London, Nov 25 : New evidence has suggested that the earliest settlers in the Caribbean preferred to live on smaller islands, which challenges the assumption that large islands are more important than small ones in the history of human expansion and settlement.
According to a report in The Times, archaeologists had believed that since the settlement of the Caribbean chain, from Trinidad northwards and then westwards to Cuba, had taken place from the South American mainland, the larger islands would have been preferred because they were more like the continent that the voyagers had left.
The land mass of bigger islands could support a more diverse range of habitats and greater numbers of animal species for humans to subsist on. In addition, the focus of long-term evolutionary patterns has favored large islands.
"We've written history based on the bigger islands, yet not only are we now seeing people earlier on smaller islands, we're seeing them move in to territories where we didn't expect them to at the time that they arrived," according to Professor William Keegan and his colleagues, who conducted the research.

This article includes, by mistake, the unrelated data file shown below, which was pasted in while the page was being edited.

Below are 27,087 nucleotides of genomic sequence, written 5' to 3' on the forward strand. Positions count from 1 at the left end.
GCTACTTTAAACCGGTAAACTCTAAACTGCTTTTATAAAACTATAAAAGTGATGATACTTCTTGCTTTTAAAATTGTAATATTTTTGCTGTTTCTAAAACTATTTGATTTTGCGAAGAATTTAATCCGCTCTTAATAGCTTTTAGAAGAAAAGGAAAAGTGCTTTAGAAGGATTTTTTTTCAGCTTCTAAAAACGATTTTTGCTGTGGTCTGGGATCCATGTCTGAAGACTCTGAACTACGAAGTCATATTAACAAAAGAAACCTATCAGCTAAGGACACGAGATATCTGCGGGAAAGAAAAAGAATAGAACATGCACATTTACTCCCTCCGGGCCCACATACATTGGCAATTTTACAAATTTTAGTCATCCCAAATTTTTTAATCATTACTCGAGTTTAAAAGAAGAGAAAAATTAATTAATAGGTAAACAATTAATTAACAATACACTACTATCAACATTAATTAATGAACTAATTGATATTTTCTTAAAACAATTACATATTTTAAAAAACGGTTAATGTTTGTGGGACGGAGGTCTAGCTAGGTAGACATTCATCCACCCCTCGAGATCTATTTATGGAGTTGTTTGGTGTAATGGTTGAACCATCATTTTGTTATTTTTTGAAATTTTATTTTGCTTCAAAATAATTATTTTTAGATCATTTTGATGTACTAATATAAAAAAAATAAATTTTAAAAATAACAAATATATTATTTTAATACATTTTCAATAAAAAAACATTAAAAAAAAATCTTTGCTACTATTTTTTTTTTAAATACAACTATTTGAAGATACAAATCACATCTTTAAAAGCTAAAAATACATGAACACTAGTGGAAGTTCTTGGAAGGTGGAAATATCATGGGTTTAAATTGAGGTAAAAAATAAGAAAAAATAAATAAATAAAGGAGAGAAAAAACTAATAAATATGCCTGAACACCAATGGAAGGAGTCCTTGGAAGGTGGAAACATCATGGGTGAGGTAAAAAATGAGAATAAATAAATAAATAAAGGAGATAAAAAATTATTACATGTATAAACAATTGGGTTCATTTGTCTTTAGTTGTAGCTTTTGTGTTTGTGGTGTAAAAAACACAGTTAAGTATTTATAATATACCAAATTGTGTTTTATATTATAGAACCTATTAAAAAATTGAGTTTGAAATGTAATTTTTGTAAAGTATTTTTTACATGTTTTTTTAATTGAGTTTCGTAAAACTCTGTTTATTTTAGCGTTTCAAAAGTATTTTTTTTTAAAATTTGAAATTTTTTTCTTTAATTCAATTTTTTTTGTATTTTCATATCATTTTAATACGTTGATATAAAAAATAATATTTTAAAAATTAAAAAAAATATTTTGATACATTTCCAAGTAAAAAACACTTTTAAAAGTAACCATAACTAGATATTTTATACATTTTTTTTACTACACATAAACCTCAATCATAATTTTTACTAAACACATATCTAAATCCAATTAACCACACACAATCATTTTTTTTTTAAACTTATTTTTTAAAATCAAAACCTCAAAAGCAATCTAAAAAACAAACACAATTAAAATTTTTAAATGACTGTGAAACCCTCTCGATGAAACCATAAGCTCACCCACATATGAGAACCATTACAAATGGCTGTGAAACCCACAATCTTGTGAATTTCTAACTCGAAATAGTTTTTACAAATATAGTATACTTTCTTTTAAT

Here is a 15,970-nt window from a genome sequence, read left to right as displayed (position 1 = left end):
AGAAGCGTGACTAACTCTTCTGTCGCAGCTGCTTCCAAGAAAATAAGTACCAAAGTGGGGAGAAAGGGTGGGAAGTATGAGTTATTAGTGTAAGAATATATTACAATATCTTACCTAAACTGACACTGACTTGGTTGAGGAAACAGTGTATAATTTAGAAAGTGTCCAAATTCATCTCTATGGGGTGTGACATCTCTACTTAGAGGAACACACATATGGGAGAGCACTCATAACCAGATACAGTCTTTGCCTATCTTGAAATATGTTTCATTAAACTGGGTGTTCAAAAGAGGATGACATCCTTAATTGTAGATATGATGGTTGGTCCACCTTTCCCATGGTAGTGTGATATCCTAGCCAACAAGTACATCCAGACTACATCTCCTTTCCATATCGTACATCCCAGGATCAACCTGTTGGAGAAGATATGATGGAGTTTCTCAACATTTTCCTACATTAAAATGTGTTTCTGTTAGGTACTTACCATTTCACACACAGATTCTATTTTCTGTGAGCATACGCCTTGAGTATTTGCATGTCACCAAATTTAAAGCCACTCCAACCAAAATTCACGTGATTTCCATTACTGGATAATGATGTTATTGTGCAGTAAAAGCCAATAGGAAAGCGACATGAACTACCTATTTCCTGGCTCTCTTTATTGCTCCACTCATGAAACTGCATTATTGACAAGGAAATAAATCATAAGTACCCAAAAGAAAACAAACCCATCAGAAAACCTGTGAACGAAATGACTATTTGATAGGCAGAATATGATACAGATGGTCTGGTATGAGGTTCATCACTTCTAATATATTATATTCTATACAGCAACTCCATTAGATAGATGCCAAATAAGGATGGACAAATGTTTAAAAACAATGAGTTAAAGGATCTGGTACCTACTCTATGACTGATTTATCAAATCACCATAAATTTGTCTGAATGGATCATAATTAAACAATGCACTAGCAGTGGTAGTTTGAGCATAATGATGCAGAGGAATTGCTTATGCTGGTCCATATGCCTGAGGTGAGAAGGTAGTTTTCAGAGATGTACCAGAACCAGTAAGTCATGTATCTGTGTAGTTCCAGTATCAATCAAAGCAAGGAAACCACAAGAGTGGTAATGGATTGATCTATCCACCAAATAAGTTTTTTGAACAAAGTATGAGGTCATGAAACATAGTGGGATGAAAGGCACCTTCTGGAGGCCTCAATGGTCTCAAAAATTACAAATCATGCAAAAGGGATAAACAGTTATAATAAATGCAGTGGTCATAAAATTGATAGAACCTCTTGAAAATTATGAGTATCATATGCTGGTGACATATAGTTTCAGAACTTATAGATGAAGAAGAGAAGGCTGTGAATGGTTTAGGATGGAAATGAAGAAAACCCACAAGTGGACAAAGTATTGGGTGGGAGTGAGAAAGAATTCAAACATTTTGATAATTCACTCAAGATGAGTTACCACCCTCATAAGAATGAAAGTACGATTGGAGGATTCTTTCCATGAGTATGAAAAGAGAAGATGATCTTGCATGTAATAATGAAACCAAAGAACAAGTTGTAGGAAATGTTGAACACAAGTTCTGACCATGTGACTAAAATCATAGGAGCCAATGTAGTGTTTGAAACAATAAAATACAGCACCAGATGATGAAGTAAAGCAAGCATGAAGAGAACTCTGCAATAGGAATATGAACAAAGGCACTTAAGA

Small islands had coastlines rich with fish, and the absence of dense woodlands made them more suited to farming and hunting small prey such as iguanas, tortoises and hutias, a cat-sized rodent.
"In the short term, small islands often are superior to larger islands, and for a variety of reasons, they were actually people's first choice," the investigators said.
"They had better wind flow, fewer mosquitoes and more plentiful marine resources. With sufficient water and a relatively small amount of land to grow certain kinds of crops, they had everything one would need," they added.
As an example, all of the small islands along the windward east coast of St Lucia have substantial ceramic artefacts - evidence of settlement - despite being less than one kilometer long.
Pottery shows that humans often left large islands for small ones, probably initially to take advantage of the abundant marine resources along the coastline.
Shards recovered from the smaller Turks and Caicos islands, for example, were found to have come from Haiti.
"Travelling to the Turks and Caicos gave these people an opportunity to get sources of food that weren't locally available to them," according to the team.
"Such human migration patterns made good economic sense. It was probably easier to sail to other islands than traverse from one end of an island to the other through the overgrown vegetation of tropical woodlands," the researchers concluded.